Where are the tax cuts?
State Rep. Krista Knudsen (R-Lake Shore) questions the need for proposed tax increases when Minnesota carries a record budget surplus.
With only days remaining in the 2023 legislative session and no end in sight for a conference committee that will set tax policy in the state for the next two years, will Minnesotans see any tax relief?
Minnesota has a $17.5 billion surplus while residents are struggling to pay their bills. I thought when I first came to St. Paul as an elected representative that we would have a thoughtful debate on policies like these. I have been disappointed in the Democrats' willingness to shut out the concerns of Minnesota taxpayers who will have to foot the bill for this reckless spending.
Among the Democrats’ broken tax relief campaign promises:
- Social Security Tax Relief. Despite nearly universal agreement among Democrat candidates to eliminate the unnecessary taxation on Social Security benefits for all of Minnesota’s senior citizens, talks of following through on that promise disappeared almost immediately after the Legislature gaveled into session in January. Recently, talks resumed on increasing the number of seniors who might qualify for taxation exemption, but a full elimination for all elderly residents is almost certainly dead.
- Baby Products. Among the decisions the Democrat-controlled Taxes Conference Committee has made is to remove an overwhelmingly bipartisan provision that would eliminate sales taxes from baby products. This tax exemption provides meaningful support for all parents in Minnesota as they expand their families and is especially helpful for first-time parents who may be overwhelmed at the costs of bringing a baby home safely.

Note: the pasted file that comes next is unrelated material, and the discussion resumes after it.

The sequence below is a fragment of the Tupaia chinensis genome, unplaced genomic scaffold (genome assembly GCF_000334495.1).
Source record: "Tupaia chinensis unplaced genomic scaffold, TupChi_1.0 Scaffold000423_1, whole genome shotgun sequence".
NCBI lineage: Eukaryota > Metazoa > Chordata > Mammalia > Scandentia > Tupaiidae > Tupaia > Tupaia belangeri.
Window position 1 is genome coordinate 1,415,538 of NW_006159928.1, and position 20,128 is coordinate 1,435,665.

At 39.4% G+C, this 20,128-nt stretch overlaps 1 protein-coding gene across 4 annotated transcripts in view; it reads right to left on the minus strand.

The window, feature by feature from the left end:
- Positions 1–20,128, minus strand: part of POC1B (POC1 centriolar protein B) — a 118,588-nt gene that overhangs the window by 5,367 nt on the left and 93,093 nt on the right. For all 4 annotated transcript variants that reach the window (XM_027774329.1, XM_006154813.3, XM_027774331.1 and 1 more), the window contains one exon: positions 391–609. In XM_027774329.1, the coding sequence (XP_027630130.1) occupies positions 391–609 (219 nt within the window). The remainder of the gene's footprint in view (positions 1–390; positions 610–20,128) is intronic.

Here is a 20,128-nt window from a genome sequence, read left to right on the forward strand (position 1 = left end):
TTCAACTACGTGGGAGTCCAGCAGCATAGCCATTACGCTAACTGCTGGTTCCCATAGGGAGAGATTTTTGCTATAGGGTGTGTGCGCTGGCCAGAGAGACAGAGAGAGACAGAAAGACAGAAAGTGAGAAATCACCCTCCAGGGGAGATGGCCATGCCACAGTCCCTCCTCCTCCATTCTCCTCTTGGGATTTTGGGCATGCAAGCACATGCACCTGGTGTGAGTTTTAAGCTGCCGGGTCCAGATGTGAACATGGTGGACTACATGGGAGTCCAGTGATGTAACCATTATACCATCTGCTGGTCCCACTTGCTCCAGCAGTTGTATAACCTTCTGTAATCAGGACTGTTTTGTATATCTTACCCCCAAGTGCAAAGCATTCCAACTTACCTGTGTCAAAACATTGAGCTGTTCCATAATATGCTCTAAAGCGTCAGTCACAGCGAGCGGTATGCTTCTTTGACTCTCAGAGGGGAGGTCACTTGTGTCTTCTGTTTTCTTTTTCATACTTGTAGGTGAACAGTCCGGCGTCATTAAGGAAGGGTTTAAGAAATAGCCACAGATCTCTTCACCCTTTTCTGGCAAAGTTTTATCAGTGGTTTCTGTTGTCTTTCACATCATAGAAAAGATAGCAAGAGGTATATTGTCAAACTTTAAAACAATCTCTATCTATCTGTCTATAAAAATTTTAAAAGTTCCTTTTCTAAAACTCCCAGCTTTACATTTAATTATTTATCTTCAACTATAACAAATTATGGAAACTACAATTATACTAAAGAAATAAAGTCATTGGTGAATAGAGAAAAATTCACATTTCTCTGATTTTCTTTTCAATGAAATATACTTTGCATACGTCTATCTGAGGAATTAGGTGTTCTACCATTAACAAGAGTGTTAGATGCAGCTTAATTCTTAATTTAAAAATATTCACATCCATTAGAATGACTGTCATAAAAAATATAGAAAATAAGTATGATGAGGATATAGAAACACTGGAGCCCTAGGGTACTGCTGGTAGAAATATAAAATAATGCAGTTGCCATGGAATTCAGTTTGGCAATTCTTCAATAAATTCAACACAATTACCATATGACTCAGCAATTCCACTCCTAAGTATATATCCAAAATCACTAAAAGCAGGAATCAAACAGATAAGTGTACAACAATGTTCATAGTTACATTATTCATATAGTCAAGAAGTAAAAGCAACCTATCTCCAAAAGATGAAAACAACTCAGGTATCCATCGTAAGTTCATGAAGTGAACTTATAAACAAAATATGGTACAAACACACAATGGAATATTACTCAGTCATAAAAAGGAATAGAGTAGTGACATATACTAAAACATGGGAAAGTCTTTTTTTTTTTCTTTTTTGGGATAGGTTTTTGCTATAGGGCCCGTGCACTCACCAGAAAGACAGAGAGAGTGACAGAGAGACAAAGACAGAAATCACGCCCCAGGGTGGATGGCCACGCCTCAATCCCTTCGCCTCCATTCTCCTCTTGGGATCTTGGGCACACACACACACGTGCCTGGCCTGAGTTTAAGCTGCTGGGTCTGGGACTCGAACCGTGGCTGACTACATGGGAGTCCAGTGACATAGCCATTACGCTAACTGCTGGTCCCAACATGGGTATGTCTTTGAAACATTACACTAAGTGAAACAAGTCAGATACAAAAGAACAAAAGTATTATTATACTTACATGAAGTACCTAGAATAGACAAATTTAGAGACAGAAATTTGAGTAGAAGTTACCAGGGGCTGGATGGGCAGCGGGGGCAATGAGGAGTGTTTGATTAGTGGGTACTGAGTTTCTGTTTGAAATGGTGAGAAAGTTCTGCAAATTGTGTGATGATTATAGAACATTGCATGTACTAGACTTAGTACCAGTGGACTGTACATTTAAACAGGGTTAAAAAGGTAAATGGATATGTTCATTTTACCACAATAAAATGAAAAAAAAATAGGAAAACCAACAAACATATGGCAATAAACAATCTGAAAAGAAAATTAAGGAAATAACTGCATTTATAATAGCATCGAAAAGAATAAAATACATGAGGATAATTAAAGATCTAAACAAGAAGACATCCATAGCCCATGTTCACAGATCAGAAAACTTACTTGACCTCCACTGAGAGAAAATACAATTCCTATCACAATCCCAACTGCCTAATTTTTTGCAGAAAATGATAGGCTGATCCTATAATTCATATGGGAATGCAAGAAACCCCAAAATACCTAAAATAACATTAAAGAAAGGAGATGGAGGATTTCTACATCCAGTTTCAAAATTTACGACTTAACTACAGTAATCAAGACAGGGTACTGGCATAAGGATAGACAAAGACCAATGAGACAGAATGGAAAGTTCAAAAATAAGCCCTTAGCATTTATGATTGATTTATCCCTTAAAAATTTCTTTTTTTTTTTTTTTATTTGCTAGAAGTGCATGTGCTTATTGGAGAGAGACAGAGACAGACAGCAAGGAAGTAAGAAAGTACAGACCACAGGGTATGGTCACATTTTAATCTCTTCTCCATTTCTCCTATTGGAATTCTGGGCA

- Rebate Checks. Following comments about an “insatiable appetite to raise taxes,” will talks of providing rebate checks disappear? Governor Walz began the session by stating that he wanted $2,000 rebates sent to married couples making $150,000 or less and $1,000 checks sent to single filers making $75,000 or less each year. As it stands today, legislative Democrats are only offering $550 for the same joint filers and $275 for singles. Could this amount decline even more or be eliminated altogether as the surplus well runs dry?
- Gas Tax Increase? The Democrats found plenty of taxes and fees to raise in the transportation arena – including a 3/4-cent Metro Area sales tax and increases on license tab renewals and the motor vehicle sales tax, to name a few – but raising the gasoline tax in the face of a mammoth budget surplus was supposed to be off the table. Now, in the waning hours of this session, Democrats won’t rule out having the gas tax tied to inflation, which would further financially devastate drivers who are currently paying nearly $4 per gallon.
The DFL has brought forward nearly $10 billion in proposed tax increases despite the record $17.5 billion budget surplus. These include deeply unpopular delivery taxes — already dropped by the Senate DFL — along with billions in sales tax increases, payroll taxes, fee increases, and additional unpopular and unnecessary tax and fee increases that take money out of the pockets of Minnesota families.